FIG. 1D illustrates the electronic device 100 in a fourth product context with the display 108 and keyboard 112 reconnected, but with the tablet portion of the electronic device reversed in position as compared to FIG. 1B so that the display 108 is visible to the user. Depending on the applicable SAR-governing authority, the electronic device 100 may be subjected to either a stringent SAR testing method designed for tablets, a more lenient SAR testing method designed for laptops, or a different test entirely. If a testing method for laptops is applied (e.g., as described above with respect to FIG. 1A), a maximum SAR-compliant power level for antennas at the locations 102 a and 102 b may be different in the product context of FIG. 1D from the maximum SAR-compliant power level of the same antennas under the same ‘laptop’ test when the electronic device 100 is configured in the product context of FIG. 1A and/or FIG. 1B. Accordingly, some implementations of the electronic device 100 include sensors for detecting orientation of different device components (e.g., display facing up v. display facing down), allowing for deliberate antenna power level selection to ensure transmission at a maximum SAR-permissible power level in each device orientation.

A variety of sensors may be useful in detecting a current product context. Some sensors are useful in detecting a physical configuration (open/closed); others are useful in detecting an engagement status (e.g., attached/detached); and still others are useful in detecting orientation (e.g., facing up/facing down) or a configuration of use (e.g., worn or currently being carried v. sitting on a flat surface). Different implementations of the disclosed technology utilize these sensors both alone and in various combinations with one another. Output of the various product sensors is provided to a power controller that selectively varies antenna power based on an intelligent assessment of the current product context.

One example product context sensor useful in detecting whether the electronic device 100 is open or closed (e.g., as in FIG. 1A or FIG. 1B) is a hall effect sensor, which includes a transducer that varies its output voltage in response to changes in a detected magnetic field. For example, hall sensors may be included in proximity to magnets that are proximal to the hall sensor in a first product context (e.g., open laptop) and distal to the hall sensor in a second product context (e.g., closed laptop). Other product context sensors detect an engagement status (e.g., differentiating the product context of FIG. 1C from the product contexts of FIGS. 1A, 1B, and 1D). Several example “engagement status” product context sensors are described in greater detail with respect to FIG. 2.

Still countless other product sensors are useful in detecting physical configurations, orientation, and information relating to the current environment in which the electronic device is used. Suitable product context sensors include without limitation, optical sensors, heat sensors, gyroscopes, accelerometers, electrical circuits, cameras, audio sensors, and user input detection mechanisms (e.g., keyboard, touchpad). For example, a photometer may be positioned near the display of the electronic device 100 to determine which direction the display is facing. A lower light input measurement of the photometer may indicate the electronic device 100 is likely folded and closed (e.g., the product context of FIG. 1B) while a higher light input measurement may tend to indicate the device is open (e.g., the product context of FIG. 1A). Image-recognition software may similarly be employed to determine when a human face is detected by a camera of the device. Depending on the location of the camera, recognition of the human face may correspond to the product context of FIG. 1A or of the product context of FIG. 1B.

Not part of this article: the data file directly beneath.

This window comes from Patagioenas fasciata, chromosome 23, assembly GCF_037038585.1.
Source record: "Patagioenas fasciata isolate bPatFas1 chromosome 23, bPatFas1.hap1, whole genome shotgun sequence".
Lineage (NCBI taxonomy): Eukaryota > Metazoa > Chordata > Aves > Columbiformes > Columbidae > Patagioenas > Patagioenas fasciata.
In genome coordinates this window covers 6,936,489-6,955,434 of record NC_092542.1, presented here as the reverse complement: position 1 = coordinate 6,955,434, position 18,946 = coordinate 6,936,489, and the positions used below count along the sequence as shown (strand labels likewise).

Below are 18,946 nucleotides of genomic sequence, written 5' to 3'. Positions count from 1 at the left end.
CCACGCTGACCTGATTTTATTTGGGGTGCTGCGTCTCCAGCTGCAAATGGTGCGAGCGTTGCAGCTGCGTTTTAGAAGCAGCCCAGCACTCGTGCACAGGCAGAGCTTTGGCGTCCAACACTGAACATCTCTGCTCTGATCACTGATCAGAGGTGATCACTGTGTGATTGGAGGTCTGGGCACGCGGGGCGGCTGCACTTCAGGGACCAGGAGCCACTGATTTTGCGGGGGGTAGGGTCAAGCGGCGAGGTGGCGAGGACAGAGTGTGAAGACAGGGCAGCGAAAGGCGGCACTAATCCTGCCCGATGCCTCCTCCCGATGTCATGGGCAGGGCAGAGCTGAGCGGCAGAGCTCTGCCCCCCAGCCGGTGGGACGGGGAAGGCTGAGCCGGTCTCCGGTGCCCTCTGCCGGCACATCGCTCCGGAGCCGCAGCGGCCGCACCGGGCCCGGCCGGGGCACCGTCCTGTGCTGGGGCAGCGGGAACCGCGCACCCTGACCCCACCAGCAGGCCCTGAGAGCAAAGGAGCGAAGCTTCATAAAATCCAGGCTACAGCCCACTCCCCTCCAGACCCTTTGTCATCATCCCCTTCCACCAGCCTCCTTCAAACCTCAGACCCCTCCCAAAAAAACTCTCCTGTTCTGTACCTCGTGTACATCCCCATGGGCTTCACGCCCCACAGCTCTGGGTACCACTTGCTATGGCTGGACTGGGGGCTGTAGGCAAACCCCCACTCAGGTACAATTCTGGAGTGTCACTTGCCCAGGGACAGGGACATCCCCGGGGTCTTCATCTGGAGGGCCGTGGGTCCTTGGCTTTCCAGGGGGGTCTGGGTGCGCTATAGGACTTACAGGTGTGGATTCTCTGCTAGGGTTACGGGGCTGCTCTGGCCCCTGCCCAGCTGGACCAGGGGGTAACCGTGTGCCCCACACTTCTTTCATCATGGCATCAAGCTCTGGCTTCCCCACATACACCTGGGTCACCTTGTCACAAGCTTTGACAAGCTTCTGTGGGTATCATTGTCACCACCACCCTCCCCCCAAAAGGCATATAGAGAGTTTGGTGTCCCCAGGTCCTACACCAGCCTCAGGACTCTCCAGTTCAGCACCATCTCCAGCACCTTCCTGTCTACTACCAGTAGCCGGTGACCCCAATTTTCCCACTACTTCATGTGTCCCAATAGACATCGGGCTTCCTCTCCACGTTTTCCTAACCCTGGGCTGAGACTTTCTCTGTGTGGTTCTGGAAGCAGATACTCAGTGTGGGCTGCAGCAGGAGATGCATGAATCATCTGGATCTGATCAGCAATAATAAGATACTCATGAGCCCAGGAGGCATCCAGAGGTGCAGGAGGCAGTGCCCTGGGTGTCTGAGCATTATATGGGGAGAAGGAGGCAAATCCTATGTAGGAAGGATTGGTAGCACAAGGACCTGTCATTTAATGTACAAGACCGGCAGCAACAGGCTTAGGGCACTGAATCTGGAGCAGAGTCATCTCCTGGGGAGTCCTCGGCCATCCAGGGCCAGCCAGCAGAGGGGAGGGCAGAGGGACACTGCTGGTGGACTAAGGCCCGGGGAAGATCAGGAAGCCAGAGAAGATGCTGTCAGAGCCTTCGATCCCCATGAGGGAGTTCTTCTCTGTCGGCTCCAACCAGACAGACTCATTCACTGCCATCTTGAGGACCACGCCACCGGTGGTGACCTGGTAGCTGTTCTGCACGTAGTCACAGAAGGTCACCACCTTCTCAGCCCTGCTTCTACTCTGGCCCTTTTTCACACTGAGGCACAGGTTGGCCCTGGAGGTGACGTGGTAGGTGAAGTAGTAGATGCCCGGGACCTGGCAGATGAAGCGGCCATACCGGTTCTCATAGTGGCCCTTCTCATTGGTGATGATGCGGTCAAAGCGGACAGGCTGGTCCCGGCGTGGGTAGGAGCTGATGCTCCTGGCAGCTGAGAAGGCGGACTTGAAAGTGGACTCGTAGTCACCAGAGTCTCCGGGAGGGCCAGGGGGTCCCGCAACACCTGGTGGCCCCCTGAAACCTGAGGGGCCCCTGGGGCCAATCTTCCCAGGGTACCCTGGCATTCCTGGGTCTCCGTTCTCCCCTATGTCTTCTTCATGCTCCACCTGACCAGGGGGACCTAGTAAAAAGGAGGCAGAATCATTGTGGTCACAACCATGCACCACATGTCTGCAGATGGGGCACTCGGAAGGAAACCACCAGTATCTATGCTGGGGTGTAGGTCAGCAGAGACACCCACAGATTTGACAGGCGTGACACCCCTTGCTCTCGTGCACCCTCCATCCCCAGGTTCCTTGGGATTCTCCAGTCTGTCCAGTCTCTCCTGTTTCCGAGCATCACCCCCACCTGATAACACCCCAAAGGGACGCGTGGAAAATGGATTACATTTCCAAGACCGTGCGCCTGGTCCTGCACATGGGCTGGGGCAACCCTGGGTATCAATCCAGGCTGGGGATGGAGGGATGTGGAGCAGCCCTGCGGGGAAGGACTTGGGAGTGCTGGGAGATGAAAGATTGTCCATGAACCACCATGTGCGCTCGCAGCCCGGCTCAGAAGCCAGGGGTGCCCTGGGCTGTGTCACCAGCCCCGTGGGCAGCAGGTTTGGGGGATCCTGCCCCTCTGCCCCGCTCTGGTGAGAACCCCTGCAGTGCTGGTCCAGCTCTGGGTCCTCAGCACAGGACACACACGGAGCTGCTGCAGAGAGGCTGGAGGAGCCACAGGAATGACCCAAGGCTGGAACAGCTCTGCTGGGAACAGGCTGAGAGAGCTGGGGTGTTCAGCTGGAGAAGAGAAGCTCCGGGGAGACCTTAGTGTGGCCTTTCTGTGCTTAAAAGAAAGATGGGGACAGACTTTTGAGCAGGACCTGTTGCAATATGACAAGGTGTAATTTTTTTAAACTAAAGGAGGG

In still another implementation, the electronic device 100 includes proximity sensors in addition to product context sensors. The proximity sensors are selectively switched on when the electronic device is detected in certain product contexts (e.g., by data collected from the product context sensors). If, for example, the electronic device 100 is operating in a laptop mode (e.g., as in FIG. 1A), more relaxed SAR standards may apply and dynamic transmission (e.g., power back-off) techniques may not be utilized. If, in contrast, the electronic device 100 is detected in a tablet mode (e.g., as in FIG. 1C), the proximity sensors may be switched on to facilitate selective reductions in antenna transmission when humans are detected in ‘dangerous’ proximity of one or more device antennas. For example, antennas of the electronic device 100 may be permitted to broadcast at a high transmission power so long as the proximity detectors do not indicate that a human is within a distance likely to result in a SAR violation. In the event that one or more of the proximity sensors are triggered, the electronic device 100 may temporarily reduce the transmission power level, such as according to one or more ‘back-off’ tables stored in memory.

In some cases, a single product context sensor is alone insufficient to positively identify a current product context. For example, a hall effect sensor may be useful in distinguishing an “open” product context from a “closed” product context but more information may be helpful in positively identifying which one of the multiple “open” product contexts (e.g., FIG. 1A or 1C) or multiple “closed” product contexts (e.g., FIG. 1B or FIG. 1D) the electronic device 100 is currently in. Further, a hall effect sensor may be used to determine whether a kickstand, mount, stand, or other mechanism used to position or locate a device is deployed. In these cases, multiple product context sensors can be used in combination to identify the product context. For example, output voltage of a hall effect sensor can be supplemented by light collection and/or imaging techniques (e.g., image recognition, infrared imaging, etc.) that are useful in distinguishing the “closed” product contexts (e.g., FIGS. 1B and 1D) from one another. Likewise, various engagement detection sensors, such as those described with respect to FIG. 2, below, may be employed to distinguish between the different “open” product contexts (e.g., FIGS. 1A and 1C). Other implementations may make similar use of a variety of other types of sensors, including without limitation sensors that detect orientation and position (e.g., gyroscopes, magnetometers), sensors that detect typing (indicating keyboard is accessible), and sensors that detect motion (e.g., accelerometers, vibration sensors).